Want to play college football? Hold fewer games



On the surface, a college football season featuring at least three opening weekends among the Power Five conferences and no games between teams from the sport’s gold-plated leagues draws an easy comparison to America’s disparate national response to the COVID-19 pandemic.

Given their distinct regional flavors, it came as a bit of a shock Friday when the Pac-12 followed the Southeastern Conference in announcing a 10-game conference-only slate to begin Sept. 26, delaying the start of the season by three weeks. At the same time, two Big 12 schools — Oklahoma and Kansas — moved their seasons up a week with new nonconference games on Aug. 29.

In coronavirus time, that month difference will feel more like a year. How many Big 12 games will have been postponed before the Pac-12 and SEC get to take their first crack at completing a football game without starting an outbreak?

The Atlantic Coast Conference chimed in this week too with plans to kick off a 10-game league schedule the week after Labor Day with an allowance of one nonconference game, as long as that contest would be staged within state lines. Even with no SEC rivals to play now, the ACC’s schedule will be plenty spruced up by the shine of temporary member Notre Dame, which will compete for a league championship for the first time during this crazy coronavirus campaign. We’ve always wondered what it would take for the Fighting Irish to give up their independence; not surprisingly, it was the threat of having no one to play.

The Big Ten, the first of the bunch to go conference-only earlier in July, will now be the last to pinpoint its 2020 debut, punting schedule clarity for its members into the first week of August.

“We’re independent conferences, we make independent decisions,” said Pac-12 Commissioner Larry Scott, who recently recovered from a mild COVID-19 infection. “We’re obviously hugely competitive with one another. … You’re seeing everyone arriving at a similar place, each with its own nuance.”

Seeing a college football schedule released is always palpitating for those who live for fall rituals. Friday afternoon, fans at least had the option of forgetting the pandemic for a second and thinking of USC and UCLA opening their seasons in the Rose Bowl, of the Trojans’ Kedon Slovis launching his Heisman Trophy campaign or the Bruins showing a major jump in Year 3 under Chip Kelly.

But if you were listening closely to Scott and the other Pac-12 representatives who discussed the plan with reporters, your imagination probably stayed pretty grounded. Scott said USC-UCLA and Arizona-Arizona State were set as early as possible due to those areas being virus “hotspots” and wanting utmost flexibility to move the games to a bye week or the end-of-season open date of Dec. 12.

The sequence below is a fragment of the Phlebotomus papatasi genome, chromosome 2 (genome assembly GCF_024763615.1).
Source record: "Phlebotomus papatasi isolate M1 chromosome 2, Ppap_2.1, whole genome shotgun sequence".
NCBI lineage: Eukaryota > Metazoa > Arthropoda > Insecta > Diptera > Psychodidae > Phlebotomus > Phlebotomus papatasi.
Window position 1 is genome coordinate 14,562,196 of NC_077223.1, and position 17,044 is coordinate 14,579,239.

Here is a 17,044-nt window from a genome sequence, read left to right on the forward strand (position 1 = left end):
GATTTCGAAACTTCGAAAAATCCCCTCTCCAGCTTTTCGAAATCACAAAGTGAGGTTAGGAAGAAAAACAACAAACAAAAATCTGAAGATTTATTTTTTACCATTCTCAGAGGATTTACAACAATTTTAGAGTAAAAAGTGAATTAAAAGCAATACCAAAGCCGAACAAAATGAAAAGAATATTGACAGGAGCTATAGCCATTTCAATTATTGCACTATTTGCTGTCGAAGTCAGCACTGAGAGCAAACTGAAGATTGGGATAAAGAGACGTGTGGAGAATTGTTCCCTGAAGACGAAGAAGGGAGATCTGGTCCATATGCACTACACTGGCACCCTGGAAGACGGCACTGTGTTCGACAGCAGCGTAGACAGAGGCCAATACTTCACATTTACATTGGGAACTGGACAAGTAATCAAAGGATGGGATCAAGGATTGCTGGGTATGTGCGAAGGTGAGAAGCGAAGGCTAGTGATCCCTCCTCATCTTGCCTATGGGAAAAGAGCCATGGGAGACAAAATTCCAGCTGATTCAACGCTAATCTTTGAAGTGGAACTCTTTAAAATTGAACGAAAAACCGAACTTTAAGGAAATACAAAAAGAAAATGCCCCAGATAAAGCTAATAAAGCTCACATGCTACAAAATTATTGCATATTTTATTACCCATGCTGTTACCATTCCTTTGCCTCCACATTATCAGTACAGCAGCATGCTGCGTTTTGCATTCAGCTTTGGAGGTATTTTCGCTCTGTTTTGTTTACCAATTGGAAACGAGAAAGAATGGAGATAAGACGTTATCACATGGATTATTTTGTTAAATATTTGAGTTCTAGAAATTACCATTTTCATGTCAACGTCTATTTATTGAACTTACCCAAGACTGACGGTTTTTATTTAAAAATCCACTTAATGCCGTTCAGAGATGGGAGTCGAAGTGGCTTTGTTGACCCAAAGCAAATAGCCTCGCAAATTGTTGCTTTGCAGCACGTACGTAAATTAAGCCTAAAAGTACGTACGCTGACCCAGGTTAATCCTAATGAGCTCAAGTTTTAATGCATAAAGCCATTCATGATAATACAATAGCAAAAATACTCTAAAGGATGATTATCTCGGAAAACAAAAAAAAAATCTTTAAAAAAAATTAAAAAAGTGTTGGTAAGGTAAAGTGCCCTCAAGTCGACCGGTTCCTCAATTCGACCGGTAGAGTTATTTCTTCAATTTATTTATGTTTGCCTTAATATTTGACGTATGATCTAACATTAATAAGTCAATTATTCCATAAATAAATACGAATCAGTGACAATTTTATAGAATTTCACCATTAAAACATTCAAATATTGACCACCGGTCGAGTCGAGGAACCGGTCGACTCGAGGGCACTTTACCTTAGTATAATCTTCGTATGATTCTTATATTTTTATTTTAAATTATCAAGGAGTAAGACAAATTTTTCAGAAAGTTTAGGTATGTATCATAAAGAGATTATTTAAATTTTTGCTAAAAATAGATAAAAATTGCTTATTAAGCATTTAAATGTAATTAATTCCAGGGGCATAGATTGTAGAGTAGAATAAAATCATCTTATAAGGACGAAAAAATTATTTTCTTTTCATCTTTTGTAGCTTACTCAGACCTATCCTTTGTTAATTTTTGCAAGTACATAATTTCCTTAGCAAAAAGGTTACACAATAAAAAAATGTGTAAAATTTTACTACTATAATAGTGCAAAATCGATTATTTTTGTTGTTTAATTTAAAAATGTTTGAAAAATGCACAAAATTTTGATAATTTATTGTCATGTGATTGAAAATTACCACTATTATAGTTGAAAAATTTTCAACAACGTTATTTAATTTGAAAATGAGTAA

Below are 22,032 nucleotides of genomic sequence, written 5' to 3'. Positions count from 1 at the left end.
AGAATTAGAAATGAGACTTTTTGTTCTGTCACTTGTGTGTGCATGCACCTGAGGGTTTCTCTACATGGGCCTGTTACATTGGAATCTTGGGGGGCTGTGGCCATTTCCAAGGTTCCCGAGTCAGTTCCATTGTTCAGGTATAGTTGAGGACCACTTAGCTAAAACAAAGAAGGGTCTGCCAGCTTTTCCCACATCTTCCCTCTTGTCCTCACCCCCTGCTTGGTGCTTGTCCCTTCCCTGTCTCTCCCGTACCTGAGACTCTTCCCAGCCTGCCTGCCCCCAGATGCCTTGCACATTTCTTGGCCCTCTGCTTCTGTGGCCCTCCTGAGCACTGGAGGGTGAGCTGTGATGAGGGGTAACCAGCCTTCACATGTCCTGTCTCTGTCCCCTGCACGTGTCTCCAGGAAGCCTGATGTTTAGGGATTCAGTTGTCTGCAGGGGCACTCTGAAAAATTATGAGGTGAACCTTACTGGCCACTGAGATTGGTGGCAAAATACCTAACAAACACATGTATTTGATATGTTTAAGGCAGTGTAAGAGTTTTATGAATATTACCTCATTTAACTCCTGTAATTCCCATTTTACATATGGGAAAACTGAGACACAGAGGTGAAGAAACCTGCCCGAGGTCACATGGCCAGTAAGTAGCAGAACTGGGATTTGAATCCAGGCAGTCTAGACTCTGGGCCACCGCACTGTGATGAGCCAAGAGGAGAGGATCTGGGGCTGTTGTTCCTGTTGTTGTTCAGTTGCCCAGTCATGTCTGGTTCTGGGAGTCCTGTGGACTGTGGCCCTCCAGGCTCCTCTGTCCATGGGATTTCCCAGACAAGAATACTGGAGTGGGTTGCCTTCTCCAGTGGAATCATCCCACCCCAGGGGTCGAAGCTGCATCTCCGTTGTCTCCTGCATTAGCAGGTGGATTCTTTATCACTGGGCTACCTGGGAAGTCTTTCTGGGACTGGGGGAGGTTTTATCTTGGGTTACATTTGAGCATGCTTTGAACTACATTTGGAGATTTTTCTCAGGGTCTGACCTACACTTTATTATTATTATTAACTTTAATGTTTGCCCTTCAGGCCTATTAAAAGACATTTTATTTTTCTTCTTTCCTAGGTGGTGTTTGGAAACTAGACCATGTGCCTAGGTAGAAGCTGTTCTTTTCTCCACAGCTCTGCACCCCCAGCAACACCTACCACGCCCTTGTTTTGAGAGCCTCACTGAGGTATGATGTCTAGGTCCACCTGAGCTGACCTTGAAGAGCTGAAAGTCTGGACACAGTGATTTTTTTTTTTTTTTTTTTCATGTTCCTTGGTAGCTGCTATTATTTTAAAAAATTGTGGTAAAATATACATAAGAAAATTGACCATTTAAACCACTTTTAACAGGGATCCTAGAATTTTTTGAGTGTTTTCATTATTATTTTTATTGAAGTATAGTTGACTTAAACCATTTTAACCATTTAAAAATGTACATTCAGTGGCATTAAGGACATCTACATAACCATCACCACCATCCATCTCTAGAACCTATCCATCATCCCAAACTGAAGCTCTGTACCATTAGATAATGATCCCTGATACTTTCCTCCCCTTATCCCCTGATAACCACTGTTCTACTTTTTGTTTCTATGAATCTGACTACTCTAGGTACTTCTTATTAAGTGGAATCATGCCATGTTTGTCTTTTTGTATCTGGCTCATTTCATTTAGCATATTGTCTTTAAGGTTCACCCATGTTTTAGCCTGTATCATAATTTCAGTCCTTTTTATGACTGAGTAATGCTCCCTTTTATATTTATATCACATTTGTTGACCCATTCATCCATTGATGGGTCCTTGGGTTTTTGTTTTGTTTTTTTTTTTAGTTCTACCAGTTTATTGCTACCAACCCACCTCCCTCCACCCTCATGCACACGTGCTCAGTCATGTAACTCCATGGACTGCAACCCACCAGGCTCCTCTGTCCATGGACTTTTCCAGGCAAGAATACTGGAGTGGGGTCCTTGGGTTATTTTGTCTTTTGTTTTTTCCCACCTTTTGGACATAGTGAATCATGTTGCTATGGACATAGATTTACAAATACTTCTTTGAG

On Friday night, Trojans athletic director Mike Bohn wrote to donors that the USC-UCLA game was “likely” to be pushed back.

When asked his confidence there would be a college football season, Scott had no problem saying, “I don’t know.”

“There is no bubble and a bubble would not be appropriate for college sports,” Scott said. “These are students, and they’re not going to be able to be quarantined or isolated in a bubble the same way pro sports do. We recognize that. And it’s one of the reasons we go into this with a lot of humility.”

As of Friday night, no bubble in baseball has already led to six teams being shut down from competing to try to limit the spread across the league and within those clubhouses.

By simply bringing athletes back to campus at a time when their non-athlete classmates are not allowed in many cases, college administrators have turned the idea that “college football players are like other students” into more of a total laugher than it already was. It doesn’t take a degree from the University of California to know what it means when the school announces all virtual learning for the fall semester but in the same breath says that decision doesn’t affect the Golden Bears’ aspirations to play a high-contact sport during a pandemic.

The reality is, the fewernormal students on these campuses, the better college football will go off. But too many universities appear willing to take on the risk of attempting in-person classes, and we all know what is coming once fraternity row is cleared for its own brand of voluntary workouts.

This is not to say that there isn’t some hope for a college football season to be completed within the 2020-21 school year. While the Power Five didn’t finish its collaboration on this matter exactly on the same page, the leagues mostly established the same key tenets of a sound plan:

Shorten the season. Play only within the conference to add flexibility in rescheduling games. Get in as many results as you can while following public health directives. Pray you have crowned a conference champ by Dec. 19. And if you haven’t, there’s no reason the regular season can’t be finished in 2021 with a postponed College Football Playoff if need be.

Scott acknowledged the potential for a “spring piece” of the season. Given the fact that numerous teams have had to shut down workouts without one tackle or collision entering the equation, that should be the expectation. Arizona State athletic director Ray Anderson called these months of preparing for a season “exhausting,” but everything from here on could very well feel like a long slog, too.

Doug Aukerman, the chair of the Pac-12’s COVID-19 Medical Advisory Board, said the group is still trying to establish guidelines for what it would take to postpone a game.

“It’s hard to come up with an easy, quick number,” Aukerman said. “If it was, everybody in the conference would have had that.”

For now, what they have is a start date. And whether USC and UCLA actually take the Rose Bowl field eight weeks from now or not, that feels like something to hold onto.





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